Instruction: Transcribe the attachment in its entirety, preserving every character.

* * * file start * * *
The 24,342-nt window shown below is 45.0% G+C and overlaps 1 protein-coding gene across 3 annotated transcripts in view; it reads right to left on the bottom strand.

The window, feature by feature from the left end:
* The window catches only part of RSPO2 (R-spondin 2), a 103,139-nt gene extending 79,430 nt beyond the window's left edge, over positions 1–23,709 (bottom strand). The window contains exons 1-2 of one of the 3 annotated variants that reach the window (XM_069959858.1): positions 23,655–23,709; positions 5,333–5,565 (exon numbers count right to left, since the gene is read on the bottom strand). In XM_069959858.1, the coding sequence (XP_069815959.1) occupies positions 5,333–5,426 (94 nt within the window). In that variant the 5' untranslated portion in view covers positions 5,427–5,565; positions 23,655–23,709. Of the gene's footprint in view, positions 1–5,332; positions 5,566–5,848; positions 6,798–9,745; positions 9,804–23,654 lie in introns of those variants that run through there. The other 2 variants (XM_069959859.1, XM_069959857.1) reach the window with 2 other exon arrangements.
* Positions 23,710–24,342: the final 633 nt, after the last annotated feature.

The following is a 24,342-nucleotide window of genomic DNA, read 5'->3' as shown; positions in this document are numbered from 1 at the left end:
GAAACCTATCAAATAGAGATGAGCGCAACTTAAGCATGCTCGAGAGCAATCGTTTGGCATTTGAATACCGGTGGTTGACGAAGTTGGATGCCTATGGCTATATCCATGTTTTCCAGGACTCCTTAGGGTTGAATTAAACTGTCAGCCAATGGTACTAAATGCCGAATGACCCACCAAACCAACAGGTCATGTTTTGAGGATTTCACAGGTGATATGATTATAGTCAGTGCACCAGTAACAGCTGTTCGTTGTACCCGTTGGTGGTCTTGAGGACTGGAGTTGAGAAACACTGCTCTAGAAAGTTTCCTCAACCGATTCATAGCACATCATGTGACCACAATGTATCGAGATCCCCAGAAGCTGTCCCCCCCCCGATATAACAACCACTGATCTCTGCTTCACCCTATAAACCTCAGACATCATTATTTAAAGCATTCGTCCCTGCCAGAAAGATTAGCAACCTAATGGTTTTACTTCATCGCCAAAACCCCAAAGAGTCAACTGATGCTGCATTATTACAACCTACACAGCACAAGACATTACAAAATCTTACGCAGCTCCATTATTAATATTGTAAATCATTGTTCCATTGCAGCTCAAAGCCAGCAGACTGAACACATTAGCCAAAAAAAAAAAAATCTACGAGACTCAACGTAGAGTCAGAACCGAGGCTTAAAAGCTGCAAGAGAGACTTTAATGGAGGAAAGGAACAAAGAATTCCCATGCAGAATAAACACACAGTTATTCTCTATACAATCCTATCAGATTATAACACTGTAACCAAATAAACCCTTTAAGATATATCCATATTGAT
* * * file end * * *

The 24,342-nt window shown below is 45.0% G+C and overlaps 1 protein-coding gene across 3 annotated transcripts in view; it reads right to left on the bottom strand.

The window, feature by feature from the left end:
* The window catches only part of RSPO2 (R-spondin 2), a 103,139-nt gene extending 79,430 nt beyond the window's left edge, over positions 1–23,709 (bottom strand). The window contains exons 1-2 of one of the 3 annotated variants that reach the window (XM_069959858.1): positions 23,655–23,709; positions 5,333–5,565 (exon numbers count right to left, since the gene is read on the bottom strand). In XM_069959858.1, the coding sequence (XP_069815959.1) occupies positions 5,333–5,426 (94 nt within the window). In that variant the 5' untranslated portion in view covers positions 5,427–5,565; positions 23,655–23,709. Of the gene's footprint in view, positions 1–5,332; positions 5,566–5,848; positions 6,798–9,745; positions 9,804–23,654 lie in introns of those variants that run through there. The other 2 variants (XM_069959859.1, XM_069959857.1) reach the window with 2 other exon arrangements.
* Positions 23,710–24,342: the final 633 nt, after the last annotated feature.

The following is a 24,342-nucleotide window of genomic DNA, read 5'->3' as shown; positions in this document are numbered from 1 at the left end:
GAAACCTATCAAATAGAGATGAGCGCAACTTAAGCATGCTCGAGAGCAATCGTTTGGCATTTGAATACCGGTGGTTGACGAAGTTGGATGCCTATGGCTATATCCATGTTTTCCAGGACTCCTTAGGGTTGAATTAAACTGTCAGCCAATGGTACTAAATGCCGAATGACCCACCAAACCAACAGGTCATGTTTTGAGGATTTCACAGGTGATATGATTATAGTCAGTGCACCAGTAACAGCTGTTCGTTGTACCCGTTGGTGGTCTTGAGGACTGGAGTTGAGAAACACTGCTCTAGAAAGTTTCCTCAACCGATTCATAGCACATCATGTGACCACAATGTATCGAGATCCCCAGAAGCTGTCCCCCCCCCGATATAACAACCACTGATCTCTGCTTCACCCTATAAACCTCAGACATCATTATTTAAAGCATTCGTCCCTGCCAGAAAGATTAGCAACCTAATGGTTTTACTTCATCGCCAAAACCCCAAAGAGTCAACTGATGCTGCATTATTACAACCTACACAGCACAAGACATTACAAAATCTTACGCAGCTCCATTATTAATATTGTAAATCATTGTTCCATTGCAGCTCAAAGCCAGCAGACTGAACACATTAGCCAAAAAAAAAAAAATCTACGAGACTCAACGTAGAGTCAGAACCGAGGCTTAAAAGCTGCAAGAGAGACTTTAATGGAGGAAAGGAACAAAGAATTCCCATGCAGAATAAACACACAGTTATTCTCTATACAATCCTATCAGATTATAACACTGTAACCAAATAAACCCTTTAAGATATATCCATATTGAT